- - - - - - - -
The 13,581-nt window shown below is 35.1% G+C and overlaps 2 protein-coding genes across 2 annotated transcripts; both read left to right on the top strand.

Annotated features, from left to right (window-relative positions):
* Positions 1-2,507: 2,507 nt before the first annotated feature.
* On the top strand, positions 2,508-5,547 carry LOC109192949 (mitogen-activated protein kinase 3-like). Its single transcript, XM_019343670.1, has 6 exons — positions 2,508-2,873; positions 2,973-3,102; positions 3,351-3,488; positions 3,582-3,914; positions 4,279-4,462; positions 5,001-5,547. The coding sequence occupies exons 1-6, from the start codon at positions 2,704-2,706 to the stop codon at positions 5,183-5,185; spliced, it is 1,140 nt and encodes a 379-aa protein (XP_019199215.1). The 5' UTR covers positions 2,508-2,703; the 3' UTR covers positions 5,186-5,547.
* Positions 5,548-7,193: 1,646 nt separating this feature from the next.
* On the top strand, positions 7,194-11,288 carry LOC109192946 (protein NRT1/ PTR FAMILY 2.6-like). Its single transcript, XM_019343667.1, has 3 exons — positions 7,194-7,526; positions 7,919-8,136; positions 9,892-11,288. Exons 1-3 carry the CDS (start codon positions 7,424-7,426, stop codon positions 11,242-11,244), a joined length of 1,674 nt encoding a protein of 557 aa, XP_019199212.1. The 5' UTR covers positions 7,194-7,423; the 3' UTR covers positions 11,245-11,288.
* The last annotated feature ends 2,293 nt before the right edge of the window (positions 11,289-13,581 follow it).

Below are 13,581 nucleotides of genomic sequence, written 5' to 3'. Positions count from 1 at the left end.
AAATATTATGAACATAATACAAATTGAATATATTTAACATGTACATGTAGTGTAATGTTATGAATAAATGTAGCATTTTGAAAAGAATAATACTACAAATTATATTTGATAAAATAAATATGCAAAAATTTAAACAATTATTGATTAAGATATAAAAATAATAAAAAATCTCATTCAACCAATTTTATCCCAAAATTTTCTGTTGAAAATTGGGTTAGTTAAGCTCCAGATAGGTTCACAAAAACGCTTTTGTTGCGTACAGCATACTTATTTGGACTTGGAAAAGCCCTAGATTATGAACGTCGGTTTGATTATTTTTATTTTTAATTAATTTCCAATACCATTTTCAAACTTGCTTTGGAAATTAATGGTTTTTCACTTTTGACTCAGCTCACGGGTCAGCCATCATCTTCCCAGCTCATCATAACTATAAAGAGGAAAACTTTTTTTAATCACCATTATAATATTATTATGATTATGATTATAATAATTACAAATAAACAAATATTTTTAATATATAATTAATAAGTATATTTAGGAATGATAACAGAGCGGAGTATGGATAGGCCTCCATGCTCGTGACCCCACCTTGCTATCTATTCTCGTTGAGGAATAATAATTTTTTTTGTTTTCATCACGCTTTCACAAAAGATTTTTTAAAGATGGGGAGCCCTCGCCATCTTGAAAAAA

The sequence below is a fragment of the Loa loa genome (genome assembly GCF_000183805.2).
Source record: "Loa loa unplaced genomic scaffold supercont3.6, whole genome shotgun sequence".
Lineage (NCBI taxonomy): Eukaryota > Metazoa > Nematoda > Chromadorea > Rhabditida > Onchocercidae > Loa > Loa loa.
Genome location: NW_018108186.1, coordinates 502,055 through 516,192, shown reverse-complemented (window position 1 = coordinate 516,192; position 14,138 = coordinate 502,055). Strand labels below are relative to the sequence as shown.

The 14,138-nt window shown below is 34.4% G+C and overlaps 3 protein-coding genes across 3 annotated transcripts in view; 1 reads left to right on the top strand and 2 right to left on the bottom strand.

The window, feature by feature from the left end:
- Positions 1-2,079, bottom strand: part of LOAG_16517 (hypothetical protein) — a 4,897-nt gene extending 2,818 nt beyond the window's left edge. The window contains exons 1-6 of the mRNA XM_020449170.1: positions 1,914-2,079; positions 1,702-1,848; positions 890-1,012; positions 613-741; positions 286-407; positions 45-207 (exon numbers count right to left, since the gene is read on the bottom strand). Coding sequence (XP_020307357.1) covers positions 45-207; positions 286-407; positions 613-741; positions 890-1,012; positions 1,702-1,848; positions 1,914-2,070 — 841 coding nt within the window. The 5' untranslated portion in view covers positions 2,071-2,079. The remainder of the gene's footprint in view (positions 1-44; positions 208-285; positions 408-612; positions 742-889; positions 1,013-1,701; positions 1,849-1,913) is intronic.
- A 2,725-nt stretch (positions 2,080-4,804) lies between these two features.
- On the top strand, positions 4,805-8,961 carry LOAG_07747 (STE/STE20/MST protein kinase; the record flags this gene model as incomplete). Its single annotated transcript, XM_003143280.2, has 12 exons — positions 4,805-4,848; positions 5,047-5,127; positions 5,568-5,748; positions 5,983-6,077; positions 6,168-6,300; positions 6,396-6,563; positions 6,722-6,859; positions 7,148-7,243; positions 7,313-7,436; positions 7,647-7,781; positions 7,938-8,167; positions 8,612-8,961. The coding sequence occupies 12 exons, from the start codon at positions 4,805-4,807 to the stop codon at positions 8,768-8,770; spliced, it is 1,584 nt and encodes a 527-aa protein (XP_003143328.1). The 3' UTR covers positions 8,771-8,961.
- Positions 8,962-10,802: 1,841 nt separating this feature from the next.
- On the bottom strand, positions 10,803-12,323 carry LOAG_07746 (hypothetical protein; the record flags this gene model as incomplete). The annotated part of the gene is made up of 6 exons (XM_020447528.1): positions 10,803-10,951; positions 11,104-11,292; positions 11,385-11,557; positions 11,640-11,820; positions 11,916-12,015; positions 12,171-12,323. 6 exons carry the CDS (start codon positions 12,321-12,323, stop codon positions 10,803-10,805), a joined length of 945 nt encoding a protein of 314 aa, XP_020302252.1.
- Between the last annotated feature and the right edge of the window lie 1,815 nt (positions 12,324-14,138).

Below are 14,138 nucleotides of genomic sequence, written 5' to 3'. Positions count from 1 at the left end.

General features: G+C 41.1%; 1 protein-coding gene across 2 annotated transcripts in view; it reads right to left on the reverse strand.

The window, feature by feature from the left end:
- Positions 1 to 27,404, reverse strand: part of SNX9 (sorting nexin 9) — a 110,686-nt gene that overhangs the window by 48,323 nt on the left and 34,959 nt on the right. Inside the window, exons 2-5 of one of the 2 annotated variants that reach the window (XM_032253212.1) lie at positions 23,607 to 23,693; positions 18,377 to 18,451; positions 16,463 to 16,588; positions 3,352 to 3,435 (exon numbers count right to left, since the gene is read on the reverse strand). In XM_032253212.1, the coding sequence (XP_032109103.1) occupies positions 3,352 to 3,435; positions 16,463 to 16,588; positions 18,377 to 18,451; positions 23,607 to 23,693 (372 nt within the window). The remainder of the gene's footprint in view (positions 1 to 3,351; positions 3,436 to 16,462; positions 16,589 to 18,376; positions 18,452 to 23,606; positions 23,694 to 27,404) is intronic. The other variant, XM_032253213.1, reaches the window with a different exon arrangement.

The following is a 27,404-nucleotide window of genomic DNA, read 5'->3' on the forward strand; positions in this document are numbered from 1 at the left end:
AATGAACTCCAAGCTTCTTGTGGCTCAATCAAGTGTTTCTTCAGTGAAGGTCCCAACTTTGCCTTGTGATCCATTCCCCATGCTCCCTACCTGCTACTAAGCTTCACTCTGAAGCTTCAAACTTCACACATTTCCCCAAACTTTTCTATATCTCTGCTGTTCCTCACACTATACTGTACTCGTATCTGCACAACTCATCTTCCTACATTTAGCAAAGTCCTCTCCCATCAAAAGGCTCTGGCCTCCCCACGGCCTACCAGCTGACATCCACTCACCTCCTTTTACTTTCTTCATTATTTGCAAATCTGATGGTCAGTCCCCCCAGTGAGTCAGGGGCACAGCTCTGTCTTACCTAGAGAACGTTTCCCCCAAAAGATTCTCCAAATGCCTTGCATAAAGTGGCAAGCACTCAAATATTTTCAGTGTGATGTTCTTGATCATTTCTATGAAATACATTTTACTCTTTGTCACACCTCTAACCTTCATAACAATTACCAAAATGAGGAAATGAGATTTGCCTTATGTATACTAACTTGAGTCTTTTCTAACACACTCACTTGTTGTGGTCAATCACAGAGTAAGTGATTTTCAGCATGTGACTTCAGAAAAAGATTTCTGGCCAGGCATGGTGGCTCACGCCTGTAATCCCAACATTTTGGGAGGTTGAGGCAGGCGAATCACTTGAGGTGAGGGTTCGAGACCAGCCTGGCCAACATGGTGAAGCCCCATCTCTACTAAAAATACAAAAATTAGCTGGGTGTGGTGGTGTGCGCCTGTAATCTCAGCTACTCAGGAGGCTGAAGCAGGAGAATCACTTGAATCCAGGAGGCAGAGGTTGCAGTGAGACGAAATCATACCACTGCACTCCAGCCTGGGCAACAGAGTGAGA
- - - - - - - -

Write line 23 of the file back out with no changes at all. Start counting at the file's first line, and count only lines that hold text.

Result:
General features: G+C 41.1%; 1 protein-coding gene across 2 annotated transcripts in view; it reads right to left on the reverse strand.